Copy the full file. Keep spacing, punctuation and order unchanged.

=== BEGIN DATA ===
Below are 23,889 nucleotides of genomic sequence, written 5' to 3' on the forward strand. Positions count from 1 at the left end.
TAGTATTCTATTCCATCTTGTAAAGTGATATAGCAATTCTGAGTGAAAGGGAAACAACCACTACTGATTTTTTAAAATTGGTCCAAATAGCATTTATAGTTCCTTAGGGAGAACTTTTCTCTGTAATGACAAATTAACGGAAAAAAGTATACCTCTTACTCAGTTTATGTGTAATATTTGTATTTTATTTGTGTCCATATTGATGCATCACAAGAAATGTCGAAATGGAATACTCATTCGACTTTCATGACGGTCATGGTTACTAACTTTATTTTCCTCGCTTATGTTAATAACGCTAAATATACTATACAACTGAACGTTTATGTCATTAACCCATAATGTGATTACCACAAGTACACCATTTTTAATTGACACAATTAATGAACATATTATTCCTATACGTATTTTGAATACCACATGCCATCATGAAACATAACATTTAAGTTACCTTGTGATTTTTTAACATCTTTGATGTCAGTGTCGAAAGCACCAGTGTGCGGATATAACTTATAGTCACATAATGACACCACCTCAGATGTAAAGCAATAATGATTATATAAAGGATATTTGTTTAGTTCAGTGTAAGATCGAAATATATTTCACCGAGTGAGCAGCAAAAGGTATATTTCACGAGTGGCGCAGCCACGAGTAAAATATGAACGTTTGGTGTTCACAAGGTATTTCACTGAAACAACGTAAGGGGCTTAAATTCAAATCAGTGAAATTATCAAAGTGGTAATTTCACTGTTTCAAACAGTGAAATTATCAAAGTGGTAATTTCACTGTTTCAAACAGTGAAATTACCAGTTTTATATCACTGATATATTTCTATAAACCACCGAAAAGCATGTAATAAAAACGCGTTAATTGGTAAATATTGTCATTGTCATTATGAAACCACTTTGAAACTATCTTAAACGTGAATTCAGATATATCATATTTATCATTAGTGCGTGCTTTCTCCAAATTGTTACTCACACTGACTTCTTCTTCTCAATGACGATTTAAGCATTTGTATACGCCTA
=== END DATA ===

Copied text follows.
Below are 23,889 nucleotides of genomic sequence, written 5' to 3' on the forward strand. Positions count from 1 at the left end.
TAGTATTCTATTCCATCTTGTAAAGTGATATAGCAATTCTGAGTGAAAGGGAAACAACCACTACTGATTTTTTAAAATTGGTCCAAATAGCATTTATAGTTCCTTAGGGAGAACTTTTCTCTGTAATGACAAATTAACGGAAAAAAGTATACCTCTTACTCAGTTTATGTGTAATATTTGTATTTTATTTGTGTCCATATTGATGCATCACAAGAAATGTCGAAATGGAATACTCATTCGACTTTCATGACGGTCATGGTTACTAACTTTATTTTCCTCGCTTATGTTAATAACGCTAAATATACTATACAACTGAACGTTTATGTCATTAACCCATAATGTGATTACCACAAGTACACCATTTTTAATTGACACAATTAATGAACATATTATTCCTATACGTATTTTGAATACCACATGCCATCATGAAACATAACATTTAAGTTACCTTGTGATTTTTTAACATCTTTGATGTCAGTGTCGAAAGCACCAGTGTGCGGATATAACTTATAGTCACATAATGACACCACCTCAGATGTAAAGCAATAATGATTATATAAAGGATATTTGTTTAGTTCAGTGTAAGATCGAAATATATTTCACCGAGTGAGCAGCAAAAGGTATATTTCACGAGTGGCGCAGCCACGAGTAAAATATGAACGTTTGGTGTTCACAAGGTATTTCACTGAAACAACGTAAGGGGCTTAAATTCAAATCAGTGAAATTATCAAAGTGGTAATTTCACTGTTTCAAACAGTGAAATTATCAAAGTGGTAATTTCACTGTTTCAAACAGTGAAATTACCAGTTTTATATCACTGATATATTTCTATAAACCACCGAAAAGCATGTAATAAAAACGCGTTAATTGGTAAATATTGTCATTGTCATTATGAAACCACTTTGAAACTATCTTAAACGTGAATTCAGATATATCATATTTATCATTAGTGCGTGCTTTCTCCAAATTGTTACTCACACTGACTTCTTCTTCTCAATGACGATTTAAGCATTTGTATACGCCTA